Reaching Out

Hello all, new here. My son (3) just got diagnosed with T1D about 10 days ago. It’s been a whirlwind and I still haven’t fully recovered. I know it’s a manageable condition but it’s still intimidating to think of a lifetime of injections and testing. We’ve made the switch already to the CGM and use the Dexcom G6, but can’t get his high glucose numbers under control yet. His endo has been slowly guiding his insulin numbers up, and while I know that they are wary of giving too much too fast and the honeymoon period, it’s just frustrating that I can’t seem to help get him in the range he needs.

For other parents of toddlers, how long did it take to find the right combo of insulin ratios before they started evening out? And for all, any advice for a mom who is still trying to figure out how to cope with this new way of life?

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Hello @AmyJ2022 and welcome to Type One Nation. It takes a little over a year to learn the new language and new science and all the individual tricks and personal experience in taking care of this. I can speak only to my 43 years experience treating my own Type 1. There is no ratio, no rate, no pump or CGM that evens out blood sugar. This is just something you “watch” and then adjust. You watch blood sugar going down, then maybe a meal or a snack, you watch it going up and maybe it’s a walk or a shot, and so on.
Do not despair. I don’t look at the tens of thousands of shots ahead of me, I look at my CFM, right now, see 115 :arrow_right: And I am going to do nothing because it’s right where I want to be. This will change over the next hour or so but I know what to do.

Please go up to the resources tab above and see if there is a JDRF chapter near you. They have fundraisers and those are a great place to network and make contacts. Please reach out and use any and all of our knowledge to help you on this journey you didn’t ask to be on. I know you’ll do a great job and I know you will rise to this new thing and figure it out.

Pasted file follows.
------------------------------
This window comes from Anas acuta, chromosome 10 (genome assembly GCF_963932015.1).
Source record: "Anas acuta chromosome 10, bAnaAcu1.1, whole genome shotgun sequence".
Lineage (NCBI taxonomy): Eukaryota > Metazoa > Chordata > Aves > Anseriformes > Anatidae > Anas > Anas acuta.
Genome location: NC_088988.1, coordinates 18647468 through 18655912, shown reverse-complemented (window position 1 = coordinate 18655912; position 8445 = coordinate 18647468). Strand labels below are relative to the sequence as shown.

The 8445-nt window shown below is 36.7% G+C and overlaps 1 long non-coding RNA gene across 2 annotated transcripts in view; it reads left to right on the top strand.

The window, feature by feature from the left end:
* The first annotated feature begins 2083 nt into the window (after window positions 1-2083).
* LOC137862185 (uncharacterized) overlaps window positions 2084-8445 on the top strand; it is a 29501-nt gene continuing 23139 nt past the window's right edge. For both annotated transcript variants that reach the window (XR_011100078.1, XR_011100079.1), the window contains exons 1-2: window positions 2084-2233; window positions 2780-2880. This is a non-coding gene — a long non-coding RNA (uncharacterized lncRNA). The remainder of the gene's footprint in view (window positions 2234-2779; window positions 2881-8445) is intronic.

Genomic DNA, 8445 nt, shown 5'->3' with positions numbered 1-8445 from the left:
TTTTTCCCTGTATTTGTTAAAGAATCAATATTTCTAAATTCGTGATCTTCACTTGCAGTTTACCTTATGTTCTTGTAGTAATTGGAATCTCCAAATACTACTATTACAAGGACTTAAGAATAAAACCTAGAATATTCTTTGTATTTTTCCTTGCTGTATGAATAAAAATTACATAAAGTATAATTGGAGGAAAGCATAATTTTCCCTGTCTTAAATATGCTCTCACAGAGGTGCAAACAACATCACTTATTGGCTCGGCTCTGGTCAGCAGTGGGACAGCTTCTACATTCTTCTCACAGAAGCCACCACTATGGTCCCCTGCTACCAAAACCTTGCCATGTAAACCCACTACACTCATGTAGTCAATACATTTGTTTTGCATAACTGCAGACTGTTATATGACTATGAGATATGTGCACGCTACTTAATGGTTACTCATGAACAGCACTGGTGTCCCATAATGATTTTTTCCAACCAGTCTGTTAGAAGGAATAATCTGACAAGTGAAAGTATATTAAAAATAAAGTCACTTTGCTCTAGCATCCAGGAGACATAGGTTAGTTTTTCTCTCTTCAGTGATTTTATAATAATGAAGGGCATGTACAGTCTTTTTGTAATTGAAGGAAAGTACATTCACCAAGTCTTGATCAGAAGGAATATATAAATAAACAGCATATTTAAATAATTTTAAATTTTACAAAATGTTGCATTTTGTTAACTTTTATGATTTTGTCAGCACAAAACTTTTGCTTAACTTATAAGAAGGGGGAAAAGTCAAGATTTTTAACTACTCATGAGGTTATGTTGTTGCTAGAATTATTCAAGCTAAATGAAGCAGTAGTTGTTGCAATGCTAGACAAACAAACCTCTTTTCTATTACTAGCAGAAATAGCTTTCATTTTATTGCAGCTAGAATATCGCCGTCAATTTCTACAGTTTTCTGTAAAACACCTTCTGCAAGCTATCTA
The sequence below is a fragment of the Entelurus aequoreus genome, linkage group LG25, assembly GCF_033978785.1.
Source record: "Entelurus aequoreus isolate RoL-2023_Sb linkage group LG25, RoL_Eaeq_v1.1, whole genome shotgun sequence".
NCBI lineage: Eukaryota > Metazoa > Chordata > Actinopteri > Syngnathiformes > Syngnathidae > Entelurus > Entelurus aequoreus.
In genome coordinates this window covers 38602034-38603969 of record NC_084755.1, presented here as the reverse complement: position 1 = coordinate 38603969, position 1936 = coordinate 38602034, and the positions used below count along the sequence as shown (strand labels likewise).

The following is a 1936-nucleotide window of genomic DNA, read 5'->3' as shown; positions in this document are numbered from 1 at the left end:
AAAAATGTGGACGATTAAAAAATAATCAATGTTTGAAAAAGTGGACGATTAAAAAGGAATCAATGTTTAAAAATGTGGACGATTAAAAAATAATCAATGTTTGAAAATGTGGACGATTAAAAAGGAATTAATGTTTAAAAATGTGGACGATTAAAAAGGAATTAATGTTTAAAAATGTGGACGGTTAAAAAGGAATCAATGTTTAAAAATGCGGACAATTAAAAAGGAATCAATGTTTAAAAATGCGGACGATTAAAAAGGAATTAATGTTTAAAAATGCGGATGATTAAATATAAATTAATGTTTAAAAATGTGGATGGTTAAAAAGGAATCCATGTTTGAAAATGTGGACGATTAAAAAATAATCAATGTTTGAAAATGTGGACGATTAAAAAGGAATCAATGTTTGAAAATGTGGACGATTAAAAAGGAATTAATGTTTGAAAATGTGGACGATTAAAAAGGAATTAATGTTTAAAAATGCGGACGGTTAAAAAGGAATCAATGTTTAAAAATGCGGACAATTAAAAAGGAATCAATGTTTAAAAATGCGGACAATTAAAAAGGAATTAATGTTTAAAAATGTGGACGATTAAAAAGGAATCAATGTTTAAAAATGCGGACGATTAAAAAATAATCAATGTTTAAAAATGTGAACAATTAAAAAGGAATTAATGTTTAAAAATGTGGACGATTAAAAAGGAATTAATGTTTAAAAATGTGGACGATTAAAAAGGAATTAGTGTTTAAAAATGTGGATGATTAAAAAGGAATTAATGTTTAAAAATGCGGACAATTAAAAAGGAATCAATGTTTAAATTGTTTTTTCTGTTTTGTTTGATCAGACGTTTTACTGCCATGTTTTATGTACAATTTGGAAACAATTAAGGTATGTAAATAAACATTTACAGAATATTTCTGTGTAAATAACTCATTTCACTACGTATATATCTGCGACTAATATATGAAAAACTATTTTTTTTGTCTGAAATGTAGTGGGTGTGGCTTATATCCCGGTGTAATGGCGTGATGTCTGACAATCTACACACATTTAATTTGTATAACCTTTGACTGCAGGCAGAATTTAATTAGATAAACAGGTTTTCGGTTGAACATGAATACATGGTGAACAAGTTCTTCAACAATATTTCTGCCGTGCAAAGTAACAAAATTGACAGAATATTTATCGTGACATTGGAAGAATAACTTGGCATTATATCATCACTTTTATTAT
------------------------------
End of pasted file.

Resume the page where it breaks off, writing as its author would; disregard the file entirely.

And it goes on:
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Hi @AmyJ2022 . I don’t have a toddler with Type 1 but I was a ticket - the years old in fact - when I was diagnosed back in 1963, and I’m still going strong. It probably was not easy, and my parents are no longer here to ask, but I adapted, adjusted, and got used to my once a day shot (multiple daily injections started for me when I finished college). Hopefully his youth will make his adjustment a bit easier, and he will learn his habits and practices that will stay with him. I sometimes wish more of an emphasis had been placed on being deliberate with exercise - it’s a struggle for me and I wish I had gotten into the practice very young.
U knew it’s intimidating but I hope you can be hopeful: technology is well advanced since the time I took shots with a large bore needle; and we have a better understanding of how insulin works and the different types; and there are options if a person does not reasons well to a particular one.
You’re at the base of a huge learning curve. You won’t learn everything at once and that’s okay. Work closely with your endo and diabetes educator, write down questions and don’t be afraid to ask - that’s what your medical team is for. And of course forum members can give you insights about our experiences - just remember we’re not giving medical advice - if you read suffering you want to try, duscuss it with your doctor.
I highly recommend the book Think Like a Pancreas by Gary Scheiner: he works in the diabetes field and has Type 1 himself so his is a unique perspective.
BTW - when he gets a little older your son might enjoy diabetes camp - I had a blast over the summer when I was a child.

@AmyJ2022 Welcome Amy to the JDRF Community Forum! The title you gave to this topic “Reaching Out” is the principal reason that this forum exists. Members here will respond with suggestions and tips garnered while on the T1D journey.

None of my children or grandchildren have diabetes, so I can’t directly answer your question, but I can tell you that insulin, foods, and activity all affect BG levels and you and your son will continuously be making changes - one slide I have when presenting reads “Change - the only constant in effective diabetes management”. I’ve just passed by the midpoint in my seventh decade of my diabetes journey and I’me still making changes in my insulin dosing ratios.

Right now, your son has one of the most effective diabetes management tools - his CGM, in my experience the second best improvement for us, second only to effective insulin formulations. Use his G6 effectively by watching trends, especially during the few hours after meals, keep a small notebook diary of foods eaten and then with the help of Dexcom Clarity reports and graphs work with his doctor in making changes in his insulin dosing.

Best wishes for your son’s long life, diabetes should not interfere with him living a full, active, and productive life. come back here often. ask questions and share your experience.